Let’s now talk about the break up of Y&T. That must have felt like your wife had left you?
It was tough because we had this bad luck following us as far as the business went. The fans were there for us, we were growing as a band but the business people around us who were dealing with our music, whether it was record company people or what ever, we had a bad run with them. It’s a story many rock bands will tell you
- that it was a mistake being with this certain record label.

But Geffen was a big label, you were considered in the big league if you signed with them but you were signed probably just a little bit too late?
Yeah as we got in there it was just bad timing, Whitesnake and Guns’N’Roses were on the same label and they took off so fast the label just concentrated on those bands. They were selling millions of albums between them and they killed the "Contagious" album. Geffen promised to make it up to us and get behind our Ten album. They released the fist single which was "Don’t Be Afraid Of The Dark" and we did a video for it and everything. I don’t even know if they played it on MTV - if they did it was minimal. I stayed up to watch when they were supposed to play it and they never did. They released the first single and dropped the whole thing. From that point I just said forget it, that’s it. I just couldn’t handle it. We even discussed it as it was getting released. We said if Geffen let us down lets just call it a day but it happened all so quickly.

David dusted himself down and went down that scary Rock’n’roll highway as a solo artist.
You set up your own home recording studio at this point. Did you also do all the engineering?

I pretty much did most of the engineering.

Didn’t you find that stifled your creativity?
Well I’m a pretty hands on type of guy. At first it was great, like yeah, I can twist all the knobs and the dials and so on but when it came down to all the practical stuff like coming up with licks and ideas I thought, man I wished I had some one here to operate the desk.. I would have to stop and set it up and by that time I didn’t know if I could remember the lick. That just drives me crazy. I set up this system that was really simple where I could just press on a footswitch to put it into record and come up with ideas. These days with hard drive systems you just leave them going.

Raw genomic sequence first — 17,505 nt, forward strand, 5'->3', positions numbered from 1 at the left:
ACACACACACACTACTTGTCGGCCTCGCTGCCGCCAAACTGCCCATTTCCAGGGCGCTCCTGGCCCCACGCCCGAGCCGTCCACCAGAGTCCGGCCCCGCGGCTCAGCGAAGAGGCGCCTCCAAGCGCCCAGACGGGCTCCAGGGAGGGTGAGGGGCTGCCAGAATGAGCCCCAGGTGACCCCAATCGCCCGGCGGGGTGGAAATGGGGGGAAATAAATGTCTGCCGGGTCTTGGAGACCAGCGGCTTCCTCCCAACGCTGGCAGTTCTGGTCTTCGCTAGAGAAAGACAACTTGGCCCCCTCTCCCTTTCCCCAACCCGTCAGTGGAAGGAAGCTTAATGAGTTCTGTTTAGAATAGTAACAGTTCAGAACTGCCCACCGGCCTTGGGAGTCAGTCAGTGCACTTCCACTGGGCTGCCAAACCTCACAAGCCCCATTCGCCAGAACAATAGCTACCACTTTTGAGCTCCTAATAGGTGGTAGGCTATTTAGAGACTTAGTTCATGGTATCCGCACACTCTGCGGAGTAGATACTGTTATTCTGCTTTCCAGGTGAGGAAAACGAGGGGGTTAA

Have you upgraded to hard drive systems in your studio?
Oh yeah but I got the old stuff too. I got the old 2inch 16 track machine and I got my ADATs in the corner collecting dust over the years. But we do use some analogue and hard drive aswell. I record straight with no pedals and I add the effect after because it’s much cleaner that way.
I ended up using the demos as the stuff for the records. I came up with the songs and started to get some record company interest but my manager at that time (who was also the manager of Y&T) decided we needed a couple more songs so I gave him a couple of songs that I thought were brilliant. He said “I’m not going to give them to the record company. Give me some other ones” I gave him a couple more. He didn’t like them either so he kept stringing me on getting me to come up with some more songs. He should have just given those songs to the record company to see what they thought?
He strung me on for about a year. Then he turned round and said, “you know what? It’s a little too late. The record companies are not thinking about it right now.” I’m like, well thank you very much. Anyway he got us all exited about getting back together. We did those couple of independent records in the mid 90’s then that fell by the way side. Y&T decided not to play anymore so I thought, well I’m going to pick this back up again because I was listening back at those demos and I thought , man this is some great stuff. I wrote a couple of new songs at that point, put it all together, just made a record myself and licensed it to different companies across the world.

Having the internet must be an advantage to offer your fans something direct?
Well yeah along with something else like I Tunes or something. You put yourself a chat site or a forum on the web and fans can keep in touch with the band. You are hearing what they want.

Last year we spoke about some new Y&T songs, are you going to do some writing again?
The plan is to take January and February off and get in the studio at my place and see what we can come up with.

Y&T recorded a live show in the Netherlands recently. The DVD will be released in late spring/early summer 2007. There’s also something else you can add to your Christmas list, some Y&T re-mastered goodies.

Earthshaker and In Rock We Trust re-mastered CDs will be here by Christmas! Great liner notes written by the band, bonus track, and the first time ever released domestically on CD for Earthshaker. These CDs will be available only through our web site and at Y&T concerts.


It was such a pleasure to spend some time in the company of a real guitar hero and genuine nice guy Dave Meniketti. Thanks to Phil, John and Mike who stayed out of the dressing room for over an hour so we could do this interview. It must have seemed like you were waiting FOREVER!

Interview by the Bailey Brothers
Photos by Mick Bailey

21 December 2006